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Doctor Strange in the Multiverse of Madness
The best surprise about the experience of watching Doctor Strange in the Multiverse of Madness is the gradual realization that Sam Raimi was hired not because of his experience with putting together an excellent superhero epic with the original Spider-man duology (Not trilogy, mind you, let's not go there), but because of the kinetic energy he brought to horror in the 1980s with his trademark mix of goofy and terrifying thrills.
Sure, fans of the MCU get their share of the cameos that are expected from anyone who slaved over every frame of the film's trailers, and let's face it they weren't hard to pinpoint. Those who watched Marvel's What If on Disney Plus already got about half of them anyway. You can read your share of reviews that go into as much detail as they can about the new additions to the MCU after Disney's 20th Century Fox takeover, without offending the "NO SPOILERS!" flyer that was given to the press before the screening.
The pop culture canon cleverness of the multiverse concept is that if the audience hates the way these characters are handled in their inaugural entrance, Marvel can state that they were in a different universe anyway and start from scratch. The multiverse allows for a character screen test to be in the finished film and gives the audience the democratic vote to decide whether or not they'll endure.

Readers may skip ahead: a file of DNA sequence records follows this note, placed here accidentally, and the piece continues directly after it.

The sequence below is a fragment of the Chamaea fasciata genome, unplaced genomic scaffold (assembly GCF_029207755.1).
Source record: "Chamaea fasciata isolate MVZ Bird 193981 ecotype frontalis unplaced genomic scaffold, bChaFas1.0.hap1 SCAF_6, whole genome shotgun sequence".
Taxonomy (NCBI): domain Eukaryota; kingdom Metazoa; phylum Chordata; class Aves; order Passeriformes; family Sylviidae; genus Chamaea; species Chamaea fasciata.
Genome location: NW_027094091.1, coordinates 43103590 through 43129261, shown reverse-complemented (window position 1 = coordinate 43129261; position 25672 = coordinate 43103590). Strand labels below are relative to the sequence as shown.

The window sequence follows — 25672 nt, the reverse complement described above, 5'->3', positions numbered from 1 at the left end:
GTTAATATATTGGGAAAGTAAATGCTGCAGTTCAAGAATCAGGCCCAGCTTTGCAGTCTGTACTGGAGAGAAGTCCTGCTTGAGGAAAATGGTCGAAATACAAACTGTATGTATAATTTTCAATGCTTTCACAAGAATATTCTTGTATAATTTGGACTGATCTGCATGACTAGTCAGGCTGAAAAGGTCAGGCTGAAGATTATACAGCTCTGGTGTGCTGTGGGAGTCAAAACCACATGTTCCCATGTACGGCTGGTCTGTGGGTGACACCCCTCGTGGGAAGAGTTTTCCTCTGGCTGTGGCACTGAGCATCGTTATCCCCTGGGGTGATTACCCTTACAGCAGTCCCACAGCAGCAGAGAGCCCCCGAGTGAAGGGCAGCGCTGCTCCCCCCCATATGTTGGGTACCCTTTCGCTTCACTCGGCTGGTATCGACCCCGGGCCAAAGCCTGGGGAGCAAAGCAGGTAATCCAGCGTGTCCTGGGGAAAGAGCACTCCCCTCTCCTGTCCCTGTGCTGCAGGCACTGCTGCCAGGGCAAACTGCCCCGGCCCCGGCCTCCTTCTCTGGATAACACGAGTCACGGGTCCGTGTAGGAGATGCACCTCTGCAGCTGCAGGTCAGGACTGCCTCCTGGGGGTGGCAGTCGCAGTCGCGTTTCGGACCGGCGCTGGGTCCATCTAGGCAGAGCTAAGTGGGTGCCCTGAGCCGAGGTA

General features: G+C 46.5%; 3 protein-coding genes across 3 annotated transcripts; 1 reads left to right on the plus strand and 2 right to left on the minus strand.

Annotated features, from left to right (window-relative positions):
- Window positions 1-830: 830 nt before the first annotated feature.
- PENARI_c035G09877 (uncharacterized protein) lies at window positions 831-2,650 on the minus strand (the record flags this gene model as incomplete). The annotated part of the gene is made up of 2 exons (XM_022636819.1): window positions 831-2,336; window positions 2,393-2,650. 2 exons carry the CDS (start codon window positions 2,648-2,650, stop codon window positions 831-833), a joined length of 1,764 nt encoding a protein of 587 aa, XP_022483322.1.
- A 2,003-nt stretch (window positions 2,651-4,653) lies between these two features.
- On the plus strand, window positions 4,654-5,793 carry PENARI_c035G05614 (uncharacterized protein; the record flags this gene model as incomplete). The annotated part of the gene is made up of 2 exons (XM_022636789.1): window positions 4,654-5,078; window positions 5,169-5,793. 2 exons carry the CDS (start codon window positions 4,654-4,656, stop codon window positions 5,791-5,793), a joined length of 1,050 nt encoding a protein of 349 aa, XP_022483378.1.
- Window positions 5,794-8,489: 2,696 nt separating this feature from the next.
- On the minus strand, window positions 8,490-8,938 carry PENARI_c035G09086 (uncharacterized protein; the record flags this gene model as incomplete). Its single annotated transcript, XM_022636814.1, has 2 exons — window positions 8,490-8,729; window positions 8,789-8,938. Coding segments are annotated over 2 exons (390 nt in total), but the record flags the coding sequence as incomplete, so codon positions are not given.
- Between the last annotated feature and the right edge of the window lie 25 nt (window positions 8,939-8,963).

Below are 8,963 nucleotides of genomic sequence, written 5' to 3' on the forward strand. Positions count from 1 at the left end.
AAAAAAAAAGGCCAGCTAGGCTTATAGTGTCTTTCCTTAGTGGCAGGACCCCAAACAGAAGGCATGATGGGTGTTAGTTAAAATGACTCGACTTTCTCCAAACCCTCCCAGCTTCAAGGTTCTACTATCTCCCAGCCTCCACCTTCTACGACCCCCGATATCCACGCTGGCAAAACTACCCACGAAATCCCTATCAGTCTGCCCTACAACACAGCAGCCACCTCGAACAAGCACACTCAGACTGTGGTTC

But what matters to me, an 80s horror dork who memorized the Evil Dead trilogy and ate up Darkman, are the snap zooms into demonic presences right behind the creaky doors, the uncomfortably close close-ups on terrified and shaky faces, and of course the unhinged camera spinning slowly on its axis until the audience barfs and/or appreciates the dogged dedication to a singular style.
The deadites are back, as much as they can within a massive entertainment factory like the MCU (The action sequences still feel like they were previsualized in that generic MCU style before a director was even picked), but Raimi pushes the limitations of the PG-13 rating to at least bring fans closer to the Army of Darkness spectrum of the Evil Dead trilogy. Of course, there's just one cameo that truly matters to Raimi fans, it's in there, and it certainly doesn't disappoint.
The plotting by writer Michael Waldron, who's no stranger to the multiverse since he created the Disney Plus show Loki, is fairly straightforward. A girl (Xochitl Gomez, pronounced Sowcheel) who can travel between the different universes, a villain who wants her power at the risk of killing her (The identity of the villain is interesting, perhaps not so much for those who watched another Disney Plus show), and Doctor Strange in the unenviable position of protecting her.
The shoestring script is then used as an excuse to travel between various different reailities like a slightly less nihilistic episode of Rick and Morty. Even with the overabundance of dialogue exposition that frequently stalls the pacing, Raimi's old school horror energy brings the pulse back up. With Multiverse of Madness, MCU flirts with horror and comes out on top mainly because they picked the best director for the job.
Oktay Ege Kozak is a film critic and screenwriter based in Portland, Oregon. He also writes for The Playlist, The Oregon Herald, and Beyazperde.com
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